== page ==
Ghanaians are good at recriminations. Scapegoating comes naturally to us, born of fragility and proximity to poverty. Our existence is oft-precarious, so, well, we excel at recriminations instead of getting on with things. Its not a pretty cultural trait and it comes out at the worst times in our culture, say at funerals. At its extreme, we even see lynching and mob justice on our streets.

It is tempting to read a lot in a football match or indeed any sport event. When things are going well for a community, sports can be the great signifier. Perhaps it is for the best that we can't dream about Russia 2018. Germany went back to the drawing books after repeated misfortune in past campaigns and now has a nigh-unbeatable team. One hopes we can move on, learn our lessons and get on with it. Still, our expectations have been reset since we emerged as a force in 2006. Who could forget the excitement of Ghana vrs USA, The African Nation and The American Dream. We almost made it in 2010, and even in 2014, we gave Germany their toughest match on their road to victory, unlucky as we were to be in the Group of Death. With a little luck everything could be very different. But there lies the way of our good friend disappointment.

Hours later, it would be about the panic about that horrible fire and explosions at Atomic junction. The calls from family, the worry about all those we know who might have been affected. Going forward, searches will no longer bring up uplifting images of Atomic Junction, nuclear power in an African suburb, rather we will be recalling our dearth of infrastructure, the mushroom clouds of burning gas and fuel, and the hopping fires amidst a surging mass of humanity. Our struggle with development and modernity remains fraught, safety a perennial afterthought in our race to catch up with the future. It is no consolation to the victims of this case, whenever we have close encounters with the abyss, we always thank the rain.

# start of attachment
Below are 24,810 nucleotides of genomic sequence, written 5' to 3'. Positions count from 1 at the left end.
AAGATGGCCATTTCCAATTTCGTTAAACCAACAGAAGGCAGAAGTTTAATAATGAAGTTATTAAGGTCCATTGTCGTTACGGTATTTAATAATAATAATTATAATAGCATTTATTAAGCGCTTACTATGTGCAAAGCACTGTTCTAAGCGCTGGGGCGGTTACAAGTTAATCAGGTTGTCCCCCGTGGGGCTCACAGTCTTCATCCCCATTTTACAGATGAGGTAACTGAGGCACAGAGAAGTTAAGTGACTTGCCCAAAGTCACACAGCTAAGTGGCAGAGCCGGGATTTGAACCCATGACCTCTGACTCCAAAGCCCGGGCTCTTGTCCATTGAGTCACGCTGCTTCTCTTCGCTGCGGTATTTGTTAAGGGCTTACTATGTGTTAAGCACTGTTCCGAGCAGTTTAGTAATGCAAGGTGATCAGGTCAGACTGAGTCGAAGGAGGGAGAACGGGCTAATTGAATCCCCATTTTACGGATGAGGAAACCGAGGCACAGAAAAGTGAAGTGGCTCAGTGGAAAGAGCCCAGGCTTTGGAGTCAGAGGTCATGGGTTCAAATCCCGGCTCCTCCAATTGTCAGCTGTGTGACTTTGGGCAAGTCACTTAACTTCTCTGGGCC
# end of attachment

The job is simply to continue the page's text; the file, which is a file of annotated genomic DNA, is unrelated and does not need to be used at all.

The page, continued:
Egypt just beat Congo in the other match. The raised hopes turned out to be moot. Embrace me, my friend disappointment, come close to me.

Haste not in life

Soundtrack for this note

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Thursday, September 14, 2017

Functional Defenestration

It’s almost been a Friedman unit since I published anything in this joint so, with due deference to that old standby public service pamphlet, What everyone should know about blog depression, and a head nod to Bertrand Russell's note In Praise of Idleness, here goes some throat-clearing toli.

I. Defanging Satire (or Editorial Genuflections in the Internet Age)

Defanging satire in the age of the internet (New Yorker edition)

A highly paid editor at The New Yorker is now intervening to neuter the bite of Andy Borowitz's normally savage satire. The first injury came a few months ago with the retitling of the column and RSS feed from "The Borowitz Report" to "Satire from The Borowitz Report" as if to say “we must protect you from being a moron in a hurry”. Then the lasting, almost fatal, wound was the recent move to change the contents of the feed summary, which used to be the first few sentences of the article, to instead actively bash you over the head with a spoiler warning that each article is "a satirical report". Apparently the reader needs to be informed upfront that they are about to read a humorous article and protected from the dire possibility of being spoofed.

In other words, even for the most potent source of written content (and the New Yorker proclaims itself to have "the best writing anywhere"), it now of paramount importance to maintain its listing as a Google News "source" (and now with Facebook's Zuckerberg apparently faking concern about clickbait and fake news and the like, the audience needs to be coddled). The bean counters (and search engine optimizers) have run the numbers and, on the evidence, it is clear that telegraphing an article's intentions, and blunting its impact is worth the downside risk and what, I rather think, is grievous damage to art.

Up until a few months ago, the feed summary would have been the following (a pithy defenestration of age-old hypocrisy)

WASHINGTON (The Borowitz Report) — The pornography industry has likely suffered permanent damage as a result of its unfortunate association with the Texas senator Ted Cruz, industry sources said on Tuesday.

It is soul-deadening to contemplate the considerable effort expended to actively sabotage noble hatchet jobs.

The only concession to art is that the editor didn't additionally prepend "Satire" to article titles as I noticed smaller publications starting to do routinely 12 or so years when Google News started being a dominant source of web traffic.